While for many of the Island’s young people, pursuit of a career can require relocation, those interested in the trades often find that the Island is the ideal place to establish themselves.
Some, like plumber Ryan Kurth and stone mason Mike Furino, are following in their father’s footsteps and, having spent their adolescence growing up around their respective trades, they are more than prepared to eventually take over the family business. Others, like gardener Emily Palmer and permaculturist Kaila Binney, discovered upon graduation from college that their passions could become viable careers, and are working to carve a niche here on the Vineyard.
The common denominator among these four 20-somethings is that they all love what they do and approach their work with an enthusiasm and sense of pride that is not always as apparent in veteran tradespeople.
“I’ve always liked working with my hands and I have a mechanical sort of mind,” says 25-year-old Ryan Kurth, who has been working in the family plumbing business, C. Kurth and Sons Inc., for about 10 years. He now works with his father, Jeffrey Paul Kurth Sr.
The business was started by Mr. Kurth’s grandfather, Conrad Kurth, in 1954. The family has a home in Menemsha, and Mr. Kurth was born and raised here. Although Mr. Kurth took a year off to live in Los Angeles where he had a couple of diversified jobs, the move was temporary. “I wanted to get off-Island for a while,” he says. Since moving back, he has dedicated himself to his trade. He will soon receive his master plumber’s license, which required him to attend school off-Island for three years and work under a master plumber for another three years.
Although Mr. Kurth says that he tries to get away frequently in the off season, his love of the Vineyard will keep him living and working here. “I just love the four seasons, fishing and hunting.”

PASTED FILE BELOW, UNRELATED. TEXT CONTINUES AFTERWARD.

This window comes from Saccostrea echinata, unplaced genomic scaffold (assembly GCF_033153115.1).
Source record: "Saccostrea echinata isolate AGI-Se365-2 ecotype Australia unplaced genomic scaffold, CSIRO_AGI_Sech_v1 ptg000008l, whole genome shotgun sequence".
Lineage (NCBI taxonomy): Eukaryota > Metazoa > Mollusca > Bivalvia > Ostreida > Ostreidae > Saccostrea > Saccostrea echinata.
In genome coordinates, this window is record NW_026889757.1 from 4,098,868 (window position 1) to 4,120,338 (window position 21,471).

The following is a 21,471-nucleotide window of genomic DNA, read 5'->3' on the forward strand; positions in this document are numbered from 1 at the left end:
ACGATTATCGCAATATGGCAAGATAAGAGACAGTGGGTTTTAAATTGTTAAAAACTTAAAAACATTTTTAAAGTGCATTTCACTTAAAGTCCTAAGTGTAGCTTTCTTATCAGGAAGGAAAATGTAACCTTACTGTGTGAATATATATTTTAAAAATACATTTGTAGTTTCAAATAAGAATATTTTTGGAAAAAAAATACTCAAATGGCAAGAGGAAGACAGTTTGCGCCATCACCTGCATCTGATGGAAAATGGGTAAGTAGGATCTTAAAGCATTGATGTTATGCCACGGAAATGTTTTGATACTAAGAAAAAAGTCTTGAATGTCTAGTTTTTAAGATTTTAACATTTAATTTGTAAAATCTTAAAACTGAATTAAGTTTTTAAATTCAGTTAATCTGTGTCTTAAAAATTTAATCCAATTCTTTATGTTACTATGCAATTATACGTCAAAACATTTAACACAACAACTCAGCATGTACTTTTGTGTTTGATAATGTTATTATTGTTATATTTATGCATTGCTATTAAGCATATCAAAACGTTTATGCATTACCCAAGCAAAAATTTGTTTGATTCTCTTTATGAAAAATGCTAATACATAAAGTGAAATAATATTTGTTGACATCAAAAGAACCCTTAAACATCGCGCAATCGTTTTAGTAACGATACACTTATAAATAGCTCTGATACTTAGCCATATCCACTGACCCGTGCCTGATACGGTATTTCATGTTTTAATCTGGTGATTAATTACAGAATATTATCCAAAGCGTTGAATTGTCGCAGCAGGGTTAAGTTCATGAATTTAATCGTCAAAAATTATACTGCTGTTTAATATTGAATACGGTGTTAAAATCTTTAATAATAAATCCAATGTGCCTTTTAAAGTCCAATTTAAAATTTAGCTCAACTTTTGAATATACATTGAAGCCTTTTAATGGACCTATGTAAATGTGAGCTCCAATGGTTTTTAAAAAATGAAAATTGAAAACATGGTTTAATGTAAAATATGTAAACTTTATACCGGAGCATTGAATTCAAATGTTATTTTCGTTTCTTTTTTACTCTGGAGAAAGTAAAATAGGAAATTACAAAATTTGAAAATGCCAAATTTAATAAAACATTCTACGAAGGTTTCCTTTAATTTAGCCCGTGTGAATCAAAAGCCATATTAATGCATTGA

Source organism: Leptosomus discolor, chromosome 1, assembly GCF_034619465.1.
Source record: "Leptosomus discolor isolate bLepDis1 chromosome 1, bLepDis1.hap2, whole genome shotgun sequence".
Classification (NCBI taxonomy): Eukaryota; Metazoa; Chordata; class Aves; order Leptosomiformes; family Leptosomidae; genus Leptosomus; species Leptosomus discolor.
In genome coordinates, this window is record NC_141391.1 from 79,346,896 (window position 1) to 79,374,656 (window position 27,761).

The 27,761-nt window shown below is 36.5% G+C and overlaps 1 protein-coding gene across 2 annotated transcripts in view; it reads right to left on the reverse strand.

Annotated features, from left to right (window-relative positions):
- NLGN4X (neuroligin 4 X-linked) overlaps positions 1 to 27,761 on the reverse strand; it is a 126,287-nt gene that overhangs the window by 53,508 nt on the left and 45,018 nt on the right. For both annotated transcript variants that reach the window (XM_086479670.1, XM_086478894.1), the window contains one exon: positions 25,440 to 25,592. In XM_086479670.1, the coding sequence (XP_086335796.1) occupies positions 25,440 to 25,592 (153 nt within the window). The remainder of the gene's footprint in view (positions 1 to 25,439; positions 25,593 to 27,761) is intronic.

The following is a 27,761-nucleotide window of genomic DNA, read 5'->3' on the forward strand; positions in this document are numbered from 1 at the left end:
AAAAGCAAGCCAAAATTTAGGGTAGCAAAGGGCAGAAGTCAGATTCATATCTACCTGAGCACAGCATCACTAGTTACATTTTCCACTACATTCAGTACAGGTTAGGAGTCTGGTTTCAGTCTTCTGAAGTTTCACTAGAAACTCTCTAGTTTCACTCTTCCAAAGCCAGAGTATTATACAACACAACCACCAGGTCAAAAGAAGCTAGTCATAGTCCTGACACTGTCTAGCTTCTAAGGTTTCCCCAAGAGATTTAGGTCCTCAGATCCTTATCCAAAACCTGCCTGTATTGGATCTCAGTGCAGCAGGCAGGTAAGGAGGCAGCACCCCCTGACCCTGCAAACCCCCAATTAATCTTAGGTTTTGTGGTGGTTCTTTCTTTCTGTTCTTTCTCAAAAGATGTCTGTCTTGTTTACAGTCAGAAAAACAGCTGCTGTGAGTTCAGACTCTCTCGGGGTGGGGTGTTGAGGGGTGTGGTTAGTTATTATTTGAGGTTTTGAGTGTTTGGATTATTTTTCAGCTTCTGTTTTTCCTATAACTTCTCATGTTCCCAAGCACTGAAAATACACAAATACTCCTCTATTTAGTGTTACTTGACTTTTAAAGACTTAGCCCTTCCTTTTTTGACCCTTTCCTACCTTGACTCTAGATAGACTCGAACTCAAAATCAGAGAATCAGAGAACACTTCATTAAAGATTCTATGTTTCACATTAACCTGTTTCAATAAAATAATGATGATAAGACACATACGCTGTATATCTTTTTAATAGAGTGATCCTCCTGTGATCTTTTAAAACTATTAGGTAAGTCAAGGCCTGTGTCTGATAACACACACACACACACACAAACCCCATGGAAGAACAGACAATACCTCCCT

And his father is grateful. He says, “As a dad, I’m very proud of him.”
Like Mr. Kurth, Mike Furino also represents the third generation of his family’s business. He learned to do custom stone work from his father Tom Furino and his company, T. Furino Masonry, and has been working full time at it since he graduated from high school here in 2002.
However, unlike Mr. Kurth who notes that he has been kept consistently busy this year, Mr. Furino’s family business has felt the effects of the recession — not surprising considering the non-essential nature of their work. Luckily, the Furino family has found a way to supplement their income. Father, mother, and son started making wampum jewelry a couple of years ago and their work can be found at CB Stark Jewelers.
Mr. Furino says that he enjoys the creativity that both jobs offer. He points out that in stonework, every craftsman’s style is unique. “You have to have a good eye,” he says, and notes that he and his father take advantage of having two perspectives on a project. “We make a good team.”
Mr. Furino, who won first and second place ribbons at the Ag Fair this year for his jewelry, remarks that he also comes from a three-generation line of artists on both sides of his family.
He comments on his two vocations, saying, “I like both. It’s nice to really mix and match them. The wampum started as a hobby that turned into a paying job.”
Emily Palmer and Kaila Binney both turned a passion for growing things into successful Island businesses. Ms. Palmer has two gardens on-Island that she started and cultivates for profit, and she hopes to expand her enterprise. At 24 years old, Ms. Palmer started out in a pre-veterinary program at Wesleyan College in Connecticut but a summer stint at The FARM Institute in 2005 convinced her that horticulture was her calling.